August 2002
Academy of Management Proceedings & Membership Directory;2002, pB1
Conference Proceeding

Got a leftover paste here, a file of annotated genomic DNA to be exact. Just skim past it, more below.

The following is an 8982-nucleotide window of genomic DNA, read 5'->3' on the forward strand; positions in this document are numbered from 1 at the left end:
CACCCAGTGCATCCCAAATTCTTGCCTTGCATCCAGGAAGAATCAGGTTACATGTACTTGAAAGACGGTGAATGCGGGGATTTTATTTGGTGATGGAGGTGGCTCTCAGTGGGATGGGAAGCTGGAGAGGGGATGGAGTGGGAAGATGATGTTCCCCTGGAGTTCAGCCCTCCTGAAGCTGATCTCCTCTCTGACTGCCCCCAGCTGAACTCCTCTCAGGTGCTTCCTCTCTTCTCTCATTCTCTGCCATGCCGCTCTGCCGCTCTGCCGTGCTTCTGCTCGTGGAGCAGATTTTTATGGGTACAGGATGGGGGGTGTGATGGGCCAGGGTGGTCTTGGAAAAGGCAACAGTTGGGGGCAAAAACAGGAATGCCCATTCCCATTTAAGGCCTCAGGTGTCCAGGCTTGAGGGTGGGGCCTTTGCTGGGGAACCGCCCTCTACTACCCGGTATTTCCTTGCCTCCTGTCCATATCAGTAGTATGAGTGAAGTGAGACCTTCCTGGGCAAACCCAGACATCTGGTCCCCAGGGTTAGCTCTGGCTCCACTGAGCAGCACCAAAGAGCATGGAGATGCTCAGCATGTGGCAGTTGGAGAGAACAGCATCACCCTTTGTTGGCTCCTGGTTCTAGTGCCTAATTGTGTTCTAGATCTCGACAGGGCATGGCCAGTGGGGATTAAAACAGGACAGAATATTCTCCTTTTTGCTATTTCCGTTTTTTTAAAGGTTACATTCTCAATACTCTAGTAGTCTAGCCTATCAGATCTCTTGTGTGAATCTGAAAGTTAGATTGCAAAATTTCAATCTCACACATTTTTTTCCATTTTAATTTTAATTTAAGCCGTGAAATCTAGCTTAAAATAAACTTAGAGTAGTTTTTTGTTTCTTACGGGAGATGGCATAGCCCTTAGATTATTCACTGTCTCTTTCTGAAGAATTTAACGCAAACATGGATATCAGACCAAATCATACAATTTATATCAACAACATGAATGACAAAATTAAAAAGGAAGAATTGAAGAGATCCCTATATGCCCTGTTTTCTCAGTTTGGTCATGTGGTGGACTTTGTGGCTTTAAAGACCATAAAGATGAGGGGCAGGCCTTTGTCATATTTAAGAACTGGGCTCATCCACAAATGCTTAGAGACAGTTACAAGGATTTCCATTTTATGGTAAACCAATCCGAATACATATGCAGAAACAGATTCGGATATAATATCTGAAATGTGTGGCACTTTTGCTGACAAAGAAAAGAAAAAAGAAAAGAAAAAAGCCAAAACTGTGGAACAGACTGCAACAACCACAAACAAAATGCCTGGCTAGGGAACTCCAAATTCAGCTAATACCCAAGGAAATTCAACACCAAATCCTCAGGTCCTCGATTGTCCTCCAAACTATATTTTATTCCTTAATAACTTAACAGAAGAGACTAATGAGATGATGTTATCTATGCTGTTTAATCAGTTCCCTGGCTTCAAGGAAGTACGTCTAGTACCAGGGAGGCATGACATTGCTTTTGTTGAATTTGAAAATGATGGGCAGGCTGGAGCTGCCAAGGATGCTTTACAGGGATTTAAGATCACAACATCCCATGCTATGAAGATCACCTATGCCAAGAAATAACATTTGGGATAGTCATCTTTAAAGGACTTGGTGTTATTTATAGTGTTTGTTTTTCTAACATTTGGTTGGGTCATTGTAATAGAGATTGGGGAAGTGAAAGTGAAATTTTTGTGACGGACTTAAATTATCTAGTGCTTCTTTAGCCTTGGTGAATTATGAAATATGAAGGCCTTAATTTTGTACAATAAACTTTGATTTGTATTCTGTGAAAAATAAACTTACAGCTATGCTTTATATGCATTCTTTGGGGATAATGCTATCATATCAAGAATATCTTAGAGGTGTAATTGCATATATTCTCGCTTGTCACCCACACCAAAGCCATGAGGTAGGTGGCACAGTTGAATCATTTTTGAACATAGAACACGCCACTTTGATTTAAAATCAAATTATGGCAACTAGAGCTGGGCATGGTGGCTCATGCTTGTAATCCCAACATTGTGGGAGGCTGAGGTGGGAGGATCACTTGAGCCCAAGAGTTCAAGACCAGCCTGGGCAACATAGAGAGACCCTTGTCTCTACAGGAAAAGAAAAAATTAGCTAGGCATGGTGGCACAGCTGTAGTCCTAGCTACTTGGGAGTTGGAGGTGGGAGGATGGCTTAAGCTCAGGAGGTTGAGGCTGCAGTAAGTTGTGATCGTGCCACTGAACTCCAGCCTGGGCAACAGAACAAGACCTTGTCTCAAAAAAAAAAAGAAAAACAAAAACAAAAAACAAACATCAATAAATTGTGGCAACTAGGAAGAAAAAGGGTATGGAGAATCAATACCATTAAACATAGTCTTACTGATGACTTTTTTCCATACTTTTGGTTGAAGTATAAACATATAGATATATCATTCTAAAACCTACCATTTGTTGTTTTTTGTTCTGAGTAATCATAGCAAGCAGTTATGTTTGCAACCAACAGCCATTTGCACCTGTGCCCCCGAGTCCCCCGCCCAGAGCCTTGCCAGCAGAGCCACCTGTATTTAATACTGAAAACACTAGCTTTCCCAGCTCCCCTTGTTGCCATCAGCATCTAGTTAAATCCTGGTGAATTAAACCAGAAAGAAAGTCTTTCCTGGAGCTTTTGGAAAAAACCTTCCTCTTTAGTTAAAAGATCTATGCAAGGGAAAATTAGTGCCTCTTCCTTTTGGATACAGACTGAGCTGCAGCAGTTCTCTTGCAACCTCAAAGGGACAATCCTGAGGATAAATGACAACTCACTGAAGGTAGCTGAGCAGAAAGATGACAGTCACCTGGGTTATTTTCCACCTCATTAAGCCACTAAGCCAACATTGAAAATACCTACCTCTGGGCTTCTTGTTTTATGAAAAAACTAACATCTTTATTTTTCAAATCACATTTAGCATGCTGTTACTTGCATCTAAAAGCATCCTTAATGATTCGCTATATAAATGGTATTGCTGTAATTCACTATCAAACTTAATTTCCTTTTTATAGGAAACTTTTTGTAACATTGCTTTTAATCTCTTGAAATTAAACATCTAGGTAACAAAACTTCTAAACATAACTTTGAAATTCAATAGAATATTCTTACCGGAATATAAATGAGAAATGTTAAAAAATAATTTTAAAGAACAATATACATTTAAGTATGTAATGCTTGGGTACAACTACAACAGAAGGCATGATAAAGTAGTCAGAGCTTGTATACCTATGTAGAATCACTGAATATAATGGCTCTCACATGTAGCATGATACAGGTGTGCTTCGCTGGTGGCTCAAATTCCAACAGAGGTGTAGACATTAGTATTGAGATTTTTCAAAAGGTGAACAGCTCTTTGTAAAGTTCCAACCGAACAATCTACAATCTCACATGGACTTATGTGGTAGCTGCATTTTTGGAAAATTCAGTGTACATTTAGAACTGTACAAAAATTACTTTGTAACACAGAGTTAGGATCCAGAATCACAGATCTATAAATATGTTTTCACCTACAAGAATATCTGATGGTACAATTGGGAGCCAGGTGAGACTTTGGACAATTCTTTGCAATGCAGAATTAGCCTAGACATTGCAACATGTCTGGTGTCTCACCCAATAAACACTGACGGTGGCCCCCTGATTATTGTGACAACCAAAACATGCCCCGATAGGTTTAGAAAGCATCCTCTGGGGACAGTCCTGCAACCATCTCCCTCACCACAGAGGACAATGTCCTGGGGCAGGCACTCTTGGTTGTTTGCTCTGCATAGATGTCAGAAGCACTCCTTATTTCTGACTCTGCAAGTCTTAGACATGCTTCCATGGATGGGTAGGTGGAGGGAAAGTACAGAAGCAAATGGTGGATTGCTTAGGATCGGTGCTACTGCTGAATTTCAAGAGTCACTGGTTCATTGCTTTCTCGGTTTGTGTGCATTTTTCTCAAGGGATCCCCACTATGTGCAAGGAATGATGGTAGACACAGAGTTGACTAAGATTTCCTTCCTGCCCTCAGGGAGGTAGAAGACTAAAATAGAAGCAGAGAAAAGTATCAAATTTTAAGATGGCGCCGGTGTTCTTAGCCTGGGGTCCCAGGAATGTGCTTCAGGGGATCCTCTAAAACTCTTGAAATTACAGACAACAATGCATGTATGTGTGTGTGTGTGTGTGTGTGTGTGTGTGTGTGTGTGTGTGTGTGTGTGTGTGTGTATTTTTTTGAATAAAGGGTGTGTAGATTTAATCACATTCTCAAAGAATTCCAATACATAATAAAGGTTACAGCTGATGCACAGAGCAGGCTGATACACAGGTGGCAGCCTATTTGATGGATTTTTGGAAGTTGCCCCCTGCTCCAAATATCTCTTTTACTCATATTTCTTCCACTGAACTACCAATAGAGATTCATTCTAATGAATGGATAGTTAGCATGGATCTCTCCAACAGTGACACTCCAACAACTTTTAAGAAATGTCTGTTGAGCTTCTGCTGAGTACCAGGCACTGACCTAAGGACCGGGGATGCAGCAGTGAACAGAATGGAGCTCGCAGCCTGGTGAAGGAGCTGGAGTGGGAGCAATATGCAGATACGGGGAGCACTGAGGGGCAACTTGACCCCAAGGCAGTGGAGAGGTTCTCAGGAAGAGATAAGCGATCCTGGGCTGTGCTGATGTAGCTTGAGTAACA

Most of the focus in the burgeoning new field of spirituality in organizations is on how spirituality improves organizational performance. This is important work that needs to be done, especially to help this field be in dialogue with mainstream management scholars. At the same time, there are serious questions left unaddressed by this approach: If spirituality is ultimately about nonmaterialistic concerns, is it appropriate to focus on the material gains to be reaped by integrating spirituality into organizational life? If we seek to motivate an organization to adopt spiritual practices to improve its bottom line, have we trivialized spirituality? What happens when an organization that chooses to follow a spiritual path hits the inevitable bumps on the spiritual journey? This paper will address these questions by considering the process of individual spiritual transformation as articulated in the field of spirituality, and comparing it to organizational transformation through studying the case of Reell Precision Manufacturing. In particular, the focus will be on motivation for entering upon a spiritual path and what happens when an individual or organization hits the inevitable bumps. What helps an individual or organization make the transition to the second half of the journey, i.e., the part of the journey in which the individual or organization understands that the spiritual journey is more about its own transformation than about what material gain it can reap from being on a spiritual path? How can organizations be helped to understand and persevere through the second half of the journey?


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